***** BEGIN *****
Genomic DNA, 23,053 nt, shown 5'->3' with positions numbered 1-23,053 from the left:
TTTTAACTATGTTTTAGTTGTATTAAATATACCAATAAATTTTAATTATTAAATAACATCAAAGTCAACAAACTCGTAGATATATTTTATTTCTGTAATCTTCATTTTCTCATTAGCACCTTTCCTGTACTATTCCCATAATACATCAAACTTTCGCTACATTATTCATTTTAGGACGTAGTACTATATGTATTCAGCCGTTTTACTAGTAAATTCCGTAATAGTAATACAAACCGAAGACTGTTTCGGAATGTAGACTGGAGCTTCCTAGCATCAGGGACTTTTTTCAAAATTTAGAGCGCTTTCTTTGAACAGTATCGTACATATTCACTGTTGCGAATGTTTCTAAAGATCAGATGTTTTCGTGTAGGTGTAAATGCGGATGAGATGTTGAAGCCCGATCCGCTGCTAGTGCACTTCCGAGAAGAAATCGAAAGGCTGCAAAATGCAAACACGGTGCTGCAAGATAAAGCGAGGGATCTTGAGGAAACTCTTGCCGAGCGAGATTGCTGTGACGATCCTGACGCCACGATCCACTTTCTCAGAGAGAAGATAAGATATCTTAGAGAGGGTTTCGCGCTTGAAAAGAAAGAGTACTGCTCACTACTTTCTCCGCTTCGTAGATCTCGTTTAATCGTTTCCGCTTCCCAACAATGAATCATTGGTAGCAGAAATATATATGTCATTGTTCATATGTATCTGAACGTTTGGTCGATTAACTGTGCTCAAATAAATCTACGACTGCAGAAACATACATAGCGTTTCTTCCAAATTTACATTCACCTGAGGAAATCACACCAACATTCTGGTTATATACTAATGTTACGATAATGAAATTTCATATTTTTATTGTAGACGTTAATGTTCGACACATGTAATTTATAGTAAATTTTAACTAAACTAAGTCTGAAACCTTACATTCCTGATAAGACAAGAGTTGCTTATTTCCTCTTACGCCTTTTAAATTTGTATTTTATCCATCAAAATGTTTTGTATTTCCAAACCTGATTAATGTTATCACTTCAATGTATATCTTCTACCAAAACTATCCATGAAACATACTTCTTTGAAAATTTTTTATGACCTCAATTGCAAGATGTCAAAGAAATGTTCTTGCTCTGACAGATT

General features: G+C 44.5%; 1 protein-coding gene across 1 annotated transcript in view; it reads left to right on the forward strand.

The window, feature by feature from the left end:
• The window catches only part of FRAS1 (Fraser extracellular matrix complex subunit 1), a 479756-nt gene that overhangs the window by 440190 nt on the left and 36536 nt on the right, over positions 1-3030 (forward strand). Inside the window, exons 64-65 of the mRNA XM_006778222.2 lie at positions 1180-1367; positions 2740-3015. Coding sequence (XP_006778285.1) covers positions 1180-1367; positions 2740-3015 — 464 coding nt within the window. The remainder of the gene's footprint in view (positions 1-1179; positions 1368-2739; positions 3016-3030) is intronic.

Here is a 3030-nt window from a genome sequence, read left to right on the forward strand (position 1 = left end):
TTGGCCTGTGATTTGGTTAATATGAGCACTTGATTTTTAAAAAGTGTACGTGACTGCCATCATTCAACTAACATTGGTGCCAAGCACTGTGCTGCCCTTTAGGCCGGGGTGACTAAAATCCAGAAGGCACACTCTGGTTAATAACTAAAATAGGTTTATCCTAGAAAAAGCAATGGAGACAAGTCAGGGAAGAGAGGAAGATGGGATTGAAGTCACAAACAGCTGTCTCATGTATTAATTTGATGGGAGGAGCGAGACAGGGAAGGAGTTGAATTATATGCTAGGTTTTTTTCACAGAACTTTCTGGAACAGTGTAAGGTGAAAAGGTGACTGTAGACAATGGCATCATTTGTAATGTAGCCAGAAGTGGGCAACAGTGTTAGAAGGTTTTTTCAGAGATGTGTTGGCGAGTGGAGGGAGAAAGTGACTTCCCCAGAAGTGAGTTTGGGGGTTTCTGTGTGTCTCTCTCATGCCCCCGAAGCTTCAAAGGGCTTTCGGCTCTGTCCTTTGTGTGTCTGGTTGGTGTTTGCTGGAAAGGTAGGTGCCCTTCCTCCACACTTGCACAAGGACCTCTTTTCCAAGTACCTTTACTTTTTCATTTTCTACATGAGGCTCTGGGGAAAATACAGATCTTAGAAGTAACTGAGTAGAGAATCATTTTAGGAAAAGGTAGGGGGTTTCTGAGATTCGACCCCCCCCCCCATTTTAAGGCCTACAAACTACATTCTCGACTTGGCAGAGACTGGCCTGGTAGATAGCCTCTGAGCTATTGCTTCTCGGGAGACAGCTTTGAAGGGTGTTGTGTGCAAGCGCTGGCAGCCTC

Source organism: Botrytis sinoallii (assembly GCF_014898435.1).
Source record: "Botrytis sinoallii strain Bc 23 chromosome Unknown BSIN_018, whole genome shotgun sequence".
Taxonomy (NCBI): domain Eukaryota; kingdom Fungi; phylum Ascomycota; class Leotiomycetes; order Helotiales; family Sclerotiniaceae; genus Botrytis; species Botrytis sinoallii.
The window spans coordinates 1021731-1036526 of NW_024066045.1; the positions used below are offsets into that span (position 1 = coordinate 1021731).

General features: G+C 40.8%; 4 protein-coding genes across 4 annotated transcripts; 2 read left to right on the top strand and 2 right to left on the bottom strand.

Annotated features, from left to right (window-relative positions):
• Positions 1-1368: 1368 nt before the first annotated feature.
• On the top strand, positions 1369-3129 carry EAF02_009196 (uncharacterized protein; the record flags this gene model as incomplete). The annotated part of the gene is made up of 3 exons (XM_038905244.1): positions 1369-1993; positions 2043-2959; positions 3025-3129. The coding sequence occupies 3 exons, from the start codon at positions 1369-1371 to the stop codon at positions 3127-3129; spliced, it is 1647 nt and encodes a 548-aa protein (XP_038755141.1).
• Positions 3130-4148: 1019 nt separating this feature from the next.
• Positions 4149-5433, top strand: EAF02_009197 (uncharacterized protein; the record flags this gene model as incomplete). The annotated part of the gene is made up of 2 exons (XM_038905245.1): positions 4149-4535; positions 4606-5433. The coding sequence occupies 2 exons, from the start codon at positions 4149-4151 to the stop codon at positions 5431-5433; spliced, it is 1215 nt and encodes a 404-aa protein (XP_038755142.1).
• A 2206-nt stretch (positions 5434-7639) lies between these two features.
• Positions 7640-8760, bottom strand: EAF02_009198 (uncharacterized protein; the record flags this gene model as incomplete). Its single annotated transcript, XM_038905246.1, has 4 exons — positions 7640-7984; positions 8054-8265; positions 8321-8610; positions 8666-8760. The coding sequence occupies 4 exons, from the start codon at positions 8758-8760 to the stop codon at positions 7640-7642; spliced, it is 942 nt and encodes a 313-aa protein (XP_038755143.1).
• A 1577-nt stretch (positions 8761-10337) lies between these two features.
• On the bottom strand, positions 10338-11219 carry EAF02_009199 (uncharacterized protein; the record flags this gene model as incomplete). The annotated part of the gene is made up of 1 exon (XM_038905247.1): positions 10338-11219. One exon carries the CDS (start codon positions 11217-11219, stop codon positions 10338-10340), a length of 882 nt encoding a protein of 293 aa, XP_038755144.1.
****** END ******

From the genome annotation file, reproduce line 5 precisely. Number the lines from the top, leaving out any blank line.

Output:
• The window catches only part of FRAS1 (Fraser extracellular matrix complex subunit 1), a 479756-nt gene that overhangs the window by 440190 nt on the left and 36536 nt on the right, over positions 1-3030 (forward strand). Inside the window, exons 64-65 of the mRNA XM_006778222.2 lie at positions 1180-1367; positions 2740-3015. Coding sequence (XP_006778285.1) covers positions 1180-1367; positions 2740-3015 — 464 coding nt within the window. The remainder of the gene's footprint in view (positions 1-1179; positions 1368-2739; positions 3016-3030) is intronic.